Blasi believes there are tremendous potential returns for alliances and marketing groups that are able to band those smaller producers together.

“It's a great opportunity for folks like local veterinarians to step in and help out these smaller outfits by coordinating these herds and advising them on factors like sire selection, etc., in order to build more market clout,” Blasi adds.

Stocker Trends

The stocker/backgrounder sector is migrating, experts say. Just as packing followed the feeding segment, stocker/backgrounders are following suit.

“It's the trend and it makes sense,” Blasi says. “Why would a feedyard spend all that money purchasing a preconditioned calf and then subject it to the stress of transportation? It's much easier on both the calf and the feedyard if there's close proximity.”

Ritchie says he sees more small- and mid-size feedyards converting from finishing to backgrounding.

“That will also be a factor in increasing the concentration of stocker/backgrounding enterprises in the traditional finishing areas,” Ritchie says. “I think we'll see more and more stocker cattle being drylotted, but there will still be a place for the grazers as well because grass is such a tremendous resource in this country.”

In addition, Blasi reports that some feedyards have added stockers as a customer service.

“It allows them to offer financing for the purchase of lightweight calves. From there, they can put them on a grower program using either grazing, by-products or grain. They can also partner with customers on the cattle. Half the job of getting that client to eventually feed at your lot is already done because the cattle are already there,” Blasi says.

Some feedlots are even using center pivots and low-output wells that cannot reliably grow corn to irrigate perennial forages for stocker grazing.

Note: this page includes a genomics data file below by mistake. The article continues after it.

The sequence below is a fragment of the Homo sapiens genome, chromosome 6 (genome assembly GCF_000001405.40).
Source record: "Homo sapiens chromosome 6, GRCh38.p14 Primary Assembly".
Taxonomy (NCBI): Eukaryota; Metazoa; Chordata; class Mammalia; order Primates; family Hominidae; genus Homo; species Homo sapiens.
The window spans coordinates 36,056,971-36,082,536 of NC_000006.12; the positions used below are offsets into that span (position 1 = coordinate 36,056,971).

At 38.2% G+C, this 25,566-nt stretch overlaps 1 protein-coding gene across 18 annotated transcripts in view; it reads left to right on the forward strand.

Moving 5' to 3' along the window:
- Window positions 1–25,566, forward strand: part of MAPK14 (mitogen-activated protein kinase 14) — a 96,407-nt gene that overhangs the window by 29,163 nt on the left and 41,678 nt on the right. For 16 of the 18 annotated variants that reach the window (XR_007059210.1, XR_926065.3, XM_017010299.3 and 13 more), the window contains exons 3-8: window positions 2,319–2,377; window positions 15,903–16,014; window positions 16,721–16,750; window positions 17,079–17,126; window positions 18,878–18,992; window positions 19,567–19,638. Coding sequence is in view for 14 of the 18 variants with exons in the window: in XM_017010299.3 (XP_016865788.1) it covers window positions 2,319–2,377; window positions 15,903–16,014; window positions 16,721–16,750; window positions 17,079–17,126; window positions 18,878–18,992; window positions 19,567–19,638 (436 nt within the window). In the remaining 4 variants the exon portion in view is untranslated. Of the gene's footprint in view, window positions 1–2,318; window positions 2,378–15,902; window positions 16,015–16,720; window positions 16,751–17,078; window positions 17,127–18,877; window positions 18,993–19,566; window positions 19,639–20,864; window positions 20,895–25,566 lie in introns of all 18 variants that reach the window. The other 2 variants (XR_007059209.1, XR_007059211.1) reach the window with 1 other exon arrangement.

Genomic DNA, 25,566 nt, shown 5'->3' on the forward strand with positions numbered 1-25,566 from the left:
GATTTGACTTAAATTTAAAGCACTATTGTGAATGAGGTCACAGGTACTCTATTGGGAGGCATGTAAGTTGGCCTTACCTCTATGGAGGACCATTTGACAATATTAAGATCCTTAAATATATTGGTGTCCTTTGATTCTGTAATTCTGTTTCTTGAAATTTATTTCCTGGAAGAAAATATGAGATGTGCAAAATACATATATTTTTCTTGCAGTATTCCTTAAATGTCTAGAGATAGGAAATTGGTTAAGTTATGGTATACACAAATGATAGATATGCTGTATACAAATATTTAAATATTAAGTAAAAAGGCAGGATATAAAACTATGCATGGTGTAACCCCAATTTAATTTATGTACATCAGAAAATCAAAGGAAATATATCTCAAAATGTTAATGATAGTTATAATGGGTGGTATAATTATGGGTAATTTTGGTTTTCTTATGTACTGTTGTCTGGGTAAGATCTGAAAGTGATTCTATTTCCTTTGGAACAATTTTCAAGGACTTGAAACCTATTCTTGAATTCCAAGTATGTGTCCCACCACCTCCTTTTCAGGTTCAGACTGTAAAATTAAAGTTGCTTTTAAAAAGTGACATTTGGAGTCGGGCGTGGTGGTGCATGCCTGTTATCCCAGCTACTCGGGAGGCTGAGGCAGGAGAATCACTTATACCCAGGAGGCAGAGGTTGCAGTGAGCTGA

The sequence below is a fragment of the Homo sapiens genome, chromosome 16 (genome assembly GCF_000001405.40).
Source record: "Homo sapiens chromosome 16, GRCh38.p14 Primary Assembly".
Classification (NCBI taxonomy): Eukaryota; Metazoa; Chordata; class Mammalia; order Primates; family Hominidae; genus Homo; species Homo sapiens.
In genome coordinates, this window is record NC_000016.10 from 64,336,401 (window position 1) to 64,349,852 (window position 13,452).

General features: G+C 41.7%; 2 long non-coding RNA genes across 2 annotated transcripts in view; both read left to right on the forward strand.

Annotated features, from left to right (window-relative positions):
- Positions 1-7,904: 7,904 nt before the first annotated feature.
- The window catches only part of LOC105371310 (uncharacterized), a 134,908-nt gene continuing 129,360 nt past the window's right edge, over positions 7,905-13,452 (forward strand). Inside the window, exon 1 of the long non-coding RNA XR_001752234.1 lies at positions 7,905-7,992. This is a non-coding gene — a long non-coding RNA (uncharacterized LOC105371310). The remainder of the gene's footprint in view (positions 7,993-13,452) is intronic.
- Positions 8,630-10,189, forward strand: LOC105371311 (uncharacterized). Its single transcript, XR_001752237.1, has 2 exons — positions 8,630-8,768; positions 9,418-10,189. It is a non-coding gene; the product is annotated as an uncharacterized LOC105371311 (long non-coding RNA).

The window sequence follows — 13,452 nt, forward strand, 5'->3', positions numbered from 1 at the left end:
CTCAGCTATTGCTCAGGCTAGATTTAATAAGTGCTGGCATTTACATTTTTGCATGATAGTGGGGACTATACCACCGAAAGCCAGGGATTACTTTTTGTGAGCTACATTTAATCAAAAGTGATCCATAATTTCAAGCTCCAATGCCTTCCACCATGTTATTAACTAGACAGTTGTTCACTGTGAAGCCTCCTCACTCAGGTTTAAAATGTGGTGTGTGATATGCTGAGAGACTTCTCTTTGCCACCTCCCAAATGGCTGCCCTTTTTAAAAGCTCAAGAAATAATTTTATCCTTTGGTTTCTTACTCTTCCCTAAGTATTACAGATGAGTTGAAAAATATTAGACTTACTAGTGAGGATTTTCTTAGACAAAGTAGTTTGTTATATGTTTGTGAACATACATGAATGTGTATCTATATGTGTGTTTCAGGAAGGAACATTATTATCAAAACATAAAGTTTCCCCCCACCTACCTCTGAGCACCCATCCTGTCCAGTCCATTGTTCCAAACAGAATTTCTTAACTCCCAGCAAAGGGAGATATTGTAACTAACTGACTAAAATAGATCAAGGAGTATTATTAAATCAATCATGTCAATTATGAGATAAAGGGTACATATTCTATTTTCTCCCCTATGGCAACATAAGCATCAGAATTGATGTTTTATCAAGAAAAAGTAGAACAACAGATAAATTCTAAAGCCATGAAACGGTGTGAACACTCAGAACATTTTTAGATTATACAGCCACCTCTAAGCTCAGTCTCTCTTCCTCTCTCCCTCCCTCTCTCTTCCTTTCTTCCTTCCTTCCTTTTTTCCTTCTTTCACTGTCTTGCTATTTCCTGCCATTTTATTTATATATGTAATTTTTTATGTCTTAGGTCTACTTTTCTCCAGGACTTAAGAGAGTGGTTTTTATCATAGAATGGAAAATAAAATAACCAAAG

“Several feedyards have put in circles of perennial cool-season grasses adjacent to their yards. Perennial forages are less intensive and less risky than row crops, and grazing doesn't pull the same amount of phosphorous or nitrogen off the land as corn does,” Blasi says. “It also allows them to apply lagoon effluent when they want.”

Blasi says the fortunes for stocker/backgrounders and feeders are particularly bright in the Midwest and upper Midwest due to a recent boom in ethanol production.

“The state of Kansas now has five ethanol plants, and projections call for that to double within three years. Iowa, South Dakota, Nebraska, Minnesota and Illinois will also play a role in ethanol production,” Blasi says. “That's a great, new source of by-product feed and offers tremendous opportunities for low cost of gain.”

The bottom line, says Ritchie, is that there's a lot of opportunity.

“Producers just need to figure out what they're good at doing. A lot of producers in this country go buy calves in spring because that's the way they've always done it, even though the calf market traditionally goes up at that time. People have to get beyond that mindset.”

He says smaller operators can contract with feedyards for custom stocker/backgrounding work. They can probably provide the intensive care that larger operations can't, Ritchie says. Plus, they're minimizing their risk by not owning the calves.

Blasi says another advantage of smaller, specialized operators is that they may be more able to provide “the intensive care high-risk cattle need.” He says that will be particularly important if regulatory constraints are placed on the use of antibiotics in livestock as they have been in poultry.

Harlan Hughes, North Dakota State University professor emeritus, says that whatever the choice in management direction, of prime importance is good production and economic records.

“In the cattle business, we dig our own hole when we buy cattle. Often, the economic outcome is already decided by what we paid for them,” Hughes says. “Producers need to really push the pencil, and they can't do that without good cost-of-gain figures, a good business plan and a good job of measuring their financial performance. That's particularly important in this phase of the cattle cycle when calves will be high priced.”

Blasi says he empathizes with how unnerving the rapid change hitting the beef industry can be for producers, but within that change lies tremendous opportunity for those willing to seek it out and adjust.

“Many producers want to maintain independence, he says. “But we all rely on someone. The primary question all producers must address is ‘What's the best way to capitalize on the new opportunities yet maintain the viability of my independent operation for future generations?’”